Following the assassination of the Archduke Franz Ferdinand and the Duchess Sophia, a small town in Hungary begins to feel the effects of the war. Kindly mayor Dushan Radovic (Walter Huston) and his friend, Captain Geza Petery (Nils Asther) do what they can to minimize the effects, but, they have problems. The first is that Radovic is a Serbian, while Petery is Hungarian. The second is that Geza and Petery's wife Irina (Kay Francis) have fallen desperately in love.
Storm at Daybreak (1933) could have been a good movie. The elements are there. Unfortunately, the film is way too long, and feels as though it were padded for no very good reason. A party scene seems to go on forever, and to no apparent purpose - it attempts to inject humor into a situation where there is precious little. A scene in a railway yard brings Geza momentarily back into the lives of Irina and Dushan, but for no reason; he's gone in an instant, and it doesn't forward the action a jot. One wonders what the writers were trying to accomplish.
The script makes Walter Huston's Dushan comes across as a complete moron
who is unable to see that his wife and his supposed best friend are
having real problems. Despite the fact that Irina makes it clear that
she would rather Geza not be around their home, Dushan keeps bringing
him back, making it hard for two people who want to forget their
feelings for one another to function. And Huston, a remarkable actor in so many other roles (watch him in Dodsworth, for example) overacts horribly. Also opting for over-the-top is C. Henry Gordon as the villainous Panto Nikitch. He manages to twirl his mustache without even having one. One can almost hear the director (Richard Boleslawski - this TCM article provides a bit more information about him) shouting "Give me MORE!!" We wanted a lot less.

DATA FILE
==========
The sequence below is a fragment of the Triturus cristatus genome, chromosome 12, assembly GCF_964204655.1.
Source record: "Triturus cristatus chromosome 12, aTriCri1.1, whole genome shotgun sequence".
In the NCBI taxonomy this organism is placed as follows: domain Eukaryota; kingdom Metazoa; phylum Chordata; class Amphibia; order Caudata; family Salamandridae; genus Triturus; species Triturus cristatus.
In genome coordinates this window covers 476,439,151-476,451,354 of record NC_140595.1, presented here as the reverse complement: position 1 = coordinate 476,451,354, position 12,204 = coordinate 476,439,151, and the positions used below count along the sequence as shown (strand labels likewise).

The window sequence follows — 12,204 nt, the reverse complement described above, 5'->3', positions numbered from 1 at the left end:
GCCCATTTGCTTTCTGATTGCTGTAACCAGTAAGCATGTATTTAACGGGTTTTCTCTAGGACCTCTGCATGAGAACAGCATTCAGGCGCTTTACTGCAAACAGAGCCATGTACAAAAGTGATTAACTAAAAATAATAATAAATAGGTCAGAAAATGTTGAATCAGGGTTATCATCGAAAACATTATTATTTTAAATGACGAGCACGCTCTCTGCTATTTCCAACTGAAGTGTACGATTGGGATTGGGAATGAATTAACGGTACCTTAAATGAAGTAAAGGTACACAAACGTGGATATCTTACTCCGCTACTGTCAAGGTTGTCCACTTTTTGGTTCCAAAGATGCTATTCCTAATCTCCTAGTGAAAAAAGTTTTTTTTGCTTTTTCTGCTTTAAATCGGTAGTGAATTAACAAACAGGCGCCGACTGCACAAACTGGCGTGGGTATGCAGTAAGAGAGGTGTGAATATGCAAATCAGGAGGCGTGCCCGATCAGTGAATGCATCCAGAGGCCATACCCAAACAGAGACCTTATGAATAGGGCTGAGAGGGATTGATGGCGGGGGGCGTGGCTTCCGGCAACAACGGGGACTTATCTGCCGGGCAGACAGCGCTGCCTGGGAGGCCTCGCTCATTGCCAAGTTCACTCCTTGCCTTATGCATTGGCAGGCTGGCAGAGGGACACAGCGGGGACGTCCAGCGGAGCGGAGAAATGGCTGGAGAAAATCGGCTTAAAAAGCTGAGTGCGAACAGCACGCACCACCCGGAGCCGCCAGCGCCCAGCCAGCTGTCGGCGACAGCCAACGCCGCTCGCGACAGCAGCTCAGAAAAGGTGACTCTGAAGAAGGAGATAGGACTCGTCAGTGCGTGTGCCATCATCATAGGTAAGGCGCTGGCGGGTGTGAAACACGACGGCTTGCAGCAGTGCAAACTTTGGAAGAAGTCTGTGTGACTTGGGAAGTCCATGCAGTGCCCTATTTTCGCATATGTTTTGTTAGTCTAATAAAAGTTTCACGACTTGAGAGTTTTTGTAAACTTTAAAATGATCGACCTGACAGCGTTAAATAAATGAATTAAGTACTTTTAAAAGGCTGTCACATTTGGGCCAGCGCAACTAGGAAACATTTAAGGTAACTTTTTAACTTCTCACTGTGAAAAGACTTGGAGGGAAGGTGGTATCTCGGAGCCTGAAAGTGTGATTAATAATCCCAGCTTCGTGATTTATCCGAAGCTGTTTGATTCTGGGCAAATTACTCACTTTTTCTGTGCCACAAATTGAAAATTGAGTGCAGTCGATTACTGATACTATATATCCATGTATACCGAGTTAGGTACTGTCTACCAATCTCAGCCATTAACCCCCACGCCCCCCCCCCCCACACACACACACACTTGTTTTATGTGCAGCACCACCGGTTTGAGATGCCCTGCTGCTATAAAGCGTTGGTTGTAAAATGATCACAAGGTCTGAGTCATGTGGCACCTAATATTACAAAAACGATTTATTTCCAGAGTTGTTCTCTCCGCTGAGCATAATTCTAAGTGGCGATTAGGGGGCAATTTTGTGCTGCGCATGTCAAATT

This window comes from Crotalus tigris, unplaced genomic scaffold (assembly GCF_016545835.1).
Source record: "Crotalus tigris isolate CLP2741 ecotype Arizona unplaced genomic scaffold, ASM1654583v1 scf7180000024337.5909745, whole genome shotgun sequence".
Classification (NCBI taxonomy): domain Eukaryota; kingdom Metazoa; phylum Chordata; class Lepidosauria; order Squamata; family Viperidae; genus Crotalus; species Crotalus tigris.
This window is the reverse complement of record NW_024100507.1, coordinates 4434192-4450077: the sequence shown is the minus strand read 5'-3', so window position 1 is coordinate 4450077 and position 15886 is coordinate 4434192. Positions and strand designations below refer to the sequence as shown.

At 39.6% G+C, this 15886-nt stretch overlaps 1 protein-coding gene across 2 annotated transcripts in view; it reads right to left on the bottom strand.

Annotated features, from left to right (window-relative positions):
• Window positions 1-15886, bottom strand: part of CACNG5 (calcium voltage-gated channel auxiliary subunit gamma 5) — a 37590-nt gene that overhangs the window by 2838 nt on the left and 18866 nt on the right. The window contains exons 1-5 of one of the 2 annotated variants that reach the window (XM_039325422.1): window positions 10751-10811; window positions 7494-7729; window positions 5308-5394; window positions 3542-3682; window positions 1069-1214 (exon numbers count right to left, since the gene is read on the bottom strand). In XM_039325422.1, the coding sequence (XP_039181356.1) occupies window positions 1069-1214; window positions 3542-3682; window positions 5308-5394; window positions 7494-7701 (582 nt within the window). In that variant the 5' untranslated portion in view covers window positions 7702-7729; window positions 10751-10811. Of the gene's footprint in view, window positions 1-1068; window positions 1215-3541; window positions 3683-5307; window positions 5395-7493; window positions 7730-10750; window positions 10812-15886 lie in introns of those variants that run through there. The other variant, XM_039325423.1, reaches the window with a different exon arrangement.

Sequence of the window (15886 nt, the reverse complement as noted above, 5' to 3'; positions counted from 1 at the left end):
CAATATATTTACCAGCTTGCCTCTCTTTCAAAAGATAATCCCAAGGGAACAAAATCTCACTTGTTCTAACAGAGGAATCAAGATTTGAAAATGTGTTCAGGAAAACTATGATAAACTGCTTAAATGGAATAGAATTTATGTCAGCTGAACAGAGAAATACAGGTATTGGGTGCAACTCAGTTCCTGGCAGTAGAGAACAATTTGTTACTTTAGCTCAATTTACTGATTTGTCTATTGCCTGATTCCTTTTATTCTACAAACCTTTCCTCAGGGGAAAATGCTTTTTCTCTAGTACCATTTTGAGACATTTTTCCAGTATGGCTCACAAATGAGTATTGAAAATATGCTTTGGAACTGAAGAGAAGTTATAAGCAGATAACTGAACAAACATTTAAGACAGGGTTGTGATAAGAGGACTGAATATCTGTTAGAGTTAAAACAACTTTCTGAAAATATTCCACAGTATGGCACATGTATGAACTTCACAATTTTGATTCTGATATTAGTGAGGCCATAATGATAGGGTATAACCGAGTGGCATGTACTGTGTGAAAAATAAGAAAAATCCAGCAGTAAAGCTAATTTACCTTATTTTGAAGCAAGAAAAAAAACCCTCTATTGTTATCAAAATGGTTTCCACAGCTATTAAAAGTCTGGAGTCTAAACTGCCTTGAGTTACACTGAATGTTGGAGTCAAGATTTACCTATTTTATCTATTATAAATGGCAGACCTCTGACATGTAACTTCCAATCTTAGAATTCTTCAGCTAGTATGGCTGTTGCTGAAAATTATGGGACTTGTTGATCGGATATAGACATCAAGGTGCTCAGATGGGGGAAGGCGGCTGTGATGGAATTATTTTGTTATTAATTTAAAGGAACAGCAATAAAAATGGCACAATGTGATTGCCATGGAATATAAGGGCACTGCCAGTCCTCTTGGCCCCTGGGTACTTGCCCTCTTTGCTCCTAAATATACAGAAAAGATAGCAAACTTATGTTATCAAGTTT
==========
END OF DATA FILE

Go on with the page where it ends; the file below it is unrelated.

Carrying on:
The New York Times review (the reviewer was Andre D. Senwald), though calling the film "dull entertainment", was far more impressed than we were with Huston (who "blusters picturesquely"), but not very complementary of Ms. Francis (she "hardly seems suited to the enigmatic and mysterious qualities demanded in the rôle of the wife.") Quite honestly, Kay Francis is the best thing in the movie. She doesn't have a whole lot to work with - the part is formulaic at best. But she carefully underplays Irina, making her far more attractive. That being said, a scene in which she runs out into a rainstorm in a huge dress (she could barely get it through the door) to warn her lover of impending doom, was almost ridiculous. Not her fault - she actually GOT the dress through the door - but a true waste of her talents.
We have two favorite character actors present: Eugene Pallette as Janos, Geza's aide-de-camp, and Louise Closser Hale as Militza Brookska, the housekeeper in Dushan's home. Attempts are made to milk their performances for some humor; mostly, it doesn't work (though Pallette does get all the best lines.) By and large they are wasted, as is everyone else in the cast.
That the film is formulaic is not really a problem, usually it's a formula we like. But this one is not going down as our favorite Kay Francis movie.